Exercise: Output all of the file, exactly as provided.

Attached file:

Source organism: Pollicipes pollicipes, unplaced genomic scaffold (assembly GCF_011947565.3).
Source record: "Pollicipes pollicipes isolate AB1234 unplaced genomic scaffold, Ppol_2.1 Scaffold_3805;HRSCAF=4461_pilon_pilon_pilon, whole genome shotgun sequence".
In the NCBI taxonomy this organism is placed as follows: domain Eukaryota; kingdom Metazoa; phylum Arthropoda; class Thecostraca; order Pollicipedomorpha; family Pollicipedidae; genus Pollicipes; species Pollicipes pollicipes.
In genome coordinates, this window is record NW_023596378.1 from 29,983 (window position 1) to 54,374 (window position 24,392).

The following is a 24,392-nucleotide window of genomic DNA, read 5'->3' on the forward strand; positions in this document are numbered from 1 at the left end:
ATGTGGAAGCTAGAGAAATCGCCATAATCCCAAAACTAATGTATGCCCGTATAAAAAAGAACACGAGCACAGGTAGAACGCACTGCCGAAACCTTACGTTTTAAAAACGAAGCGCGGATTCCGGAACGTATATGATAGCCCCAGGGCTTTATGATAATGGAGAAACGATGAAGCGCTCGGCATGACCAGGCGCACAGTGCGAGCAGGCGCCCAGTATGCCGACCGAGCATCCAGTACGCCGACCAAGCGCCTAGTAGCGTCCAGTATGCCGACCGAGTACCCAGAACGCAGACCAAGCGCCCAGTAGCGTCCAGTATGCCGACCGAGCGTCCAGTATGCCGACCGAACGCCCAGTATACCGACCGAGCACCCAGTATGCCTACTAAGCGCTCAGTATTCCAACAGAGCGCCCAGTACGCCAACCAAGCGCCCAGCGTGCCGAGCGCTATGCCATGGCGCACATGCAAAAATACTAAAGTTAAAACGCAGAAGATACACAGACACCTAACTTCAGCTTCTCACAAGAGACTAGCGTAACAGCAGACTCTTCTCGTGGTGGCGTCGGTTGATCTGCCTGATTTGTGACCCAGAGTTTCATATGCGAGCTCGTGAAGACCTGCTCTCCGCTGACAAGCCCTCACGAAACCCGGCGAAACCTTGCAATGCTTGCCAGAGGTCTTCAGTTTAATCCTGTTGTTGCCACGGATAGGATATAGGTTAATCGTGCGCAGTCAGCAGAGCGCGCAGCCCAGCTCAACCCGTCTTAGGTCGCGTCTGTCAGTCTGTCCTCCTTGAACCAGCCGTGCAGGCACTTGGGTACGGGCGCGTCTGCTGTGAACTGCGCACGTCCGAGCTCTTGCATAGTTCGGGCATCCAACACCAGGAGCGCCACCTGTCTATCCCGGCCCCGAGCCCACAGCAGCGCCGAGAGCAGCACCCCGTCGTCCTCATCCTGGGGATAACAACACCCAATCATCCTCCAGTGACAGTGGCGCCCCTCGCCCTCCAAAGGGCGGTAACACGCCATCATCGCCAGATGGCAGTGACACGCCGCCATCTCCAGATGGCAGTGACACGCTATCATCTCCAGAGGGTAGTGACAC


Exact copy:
Source organism: Pollicipes pollicipes, unplaced genomic scaffold (assembly GCF_011947565.3).
Source record: "Pollicipes pollicipes isolate AB1234 unplaced genomic scaffold, Ppol_2.1 Scaffold_3805;HRSCAF=4461_pilon_pilon_pilon, whole genome shotgun sequence".
In the NCBI taxonomy this organism is placed as follows: domain Eukaryota; kingdom Metazoa; phylum Arthropoda; class Thecostraca; order Pollicipedomorpha; family Pollicipedidae; genus Pollicipes; species Pollicipes pollicipes.
In genome coordinates, this window is record NW_023596378.1 from 29,983 (window position 1) to 54,374 (window position 24,392).

The following is a 24,392-nucleotide window of genomic DNA, read 5'->3' on the forward strand; positions in this document are numbered from 1 at the left end:
ATGTGGAAGCTAGAGAAATCGCCATAATCCCAAAACTAATGTATGCCCGTATAAAAAAGAACACGAGCACAGGTAGAACGCACTGCCGAAACCTTACGTTTTAAAAACGAAGCGCGGATTCCGGAACGTATATGATAGCCCCAGGGCTTTATGATAATGGAGAAACGATGAAGCGCTCGGCATGACCAGGCGCACAGTGCGAGCAGGCGCCCAGTATGCCGACCGAGCATCCAGTACGCCGACCAAGCGCCTAGTAGCGTCCAGTATGCCGACCGAGTACCCAGAACGCAGACCAAGCGCCCAGTAGCGTCCAGTATGCCGACCGAGCGTCCAGTATGCCGACCGAACGCCCAGTATACCGACCGAGCACCCAGTATGCCTACTAAGCGCTCAGTATTCCAACAGAGCGCCCAGTACGCCAACCAAGCGCCCAGCGTGCCGAGCGCTATGCCATGGCGCACATGCAAAAATACTAAAGTTAAAACGCAGAAGATACACAGACACCTAACTTCAGCTTCTCACAAGAGACTAGCGTAACAGCAGACTCTTCTCGTGGTGGCGTCGGTTGATCTGCCTGATTTGTGACCCAGAGTTTCATATGCGAGCTCGTGAAGACCTGCTCTCCGCTGACAAGCCCTCACGAAACCCGGCGAAACCTTGCAATGCTTGCCAGAGGTCTTCAGTTTAATCCTGTTGTTGCCACGGATAGGATATAGGTTAATCGTGCGCAGTCAGCAGAGCGCGCAGCCCAGCTCAACCCGTCTTAGGTCGCGTCTGTCAGTCTGTCCTCCTTGAACCAGCCGTGCAGGCACTTGGGTACGGGCGCGTCTGCTGTGAACTGCGCACGTCCGAGCTCTTGCATAGTTCGGGCATCCAACACCAGGAGCGCCACCTGTCTATCCCGGCCCCGAGCCCACAGCAGCGCCGAGAGCAGCACCCCGTCGTCCTCATCCTGGGGATAACAACACCCAATCATCCTCCAGTGACAGTGGCGCCCCTCGCCCTCCAAAGGGCGGTAACACGCCATCATCGCCAGATGGCAGTGACACGCCGCCATCTCCAGATGGCAGTGACACGCTATCATCTCCAGAGGGTAGTGACAC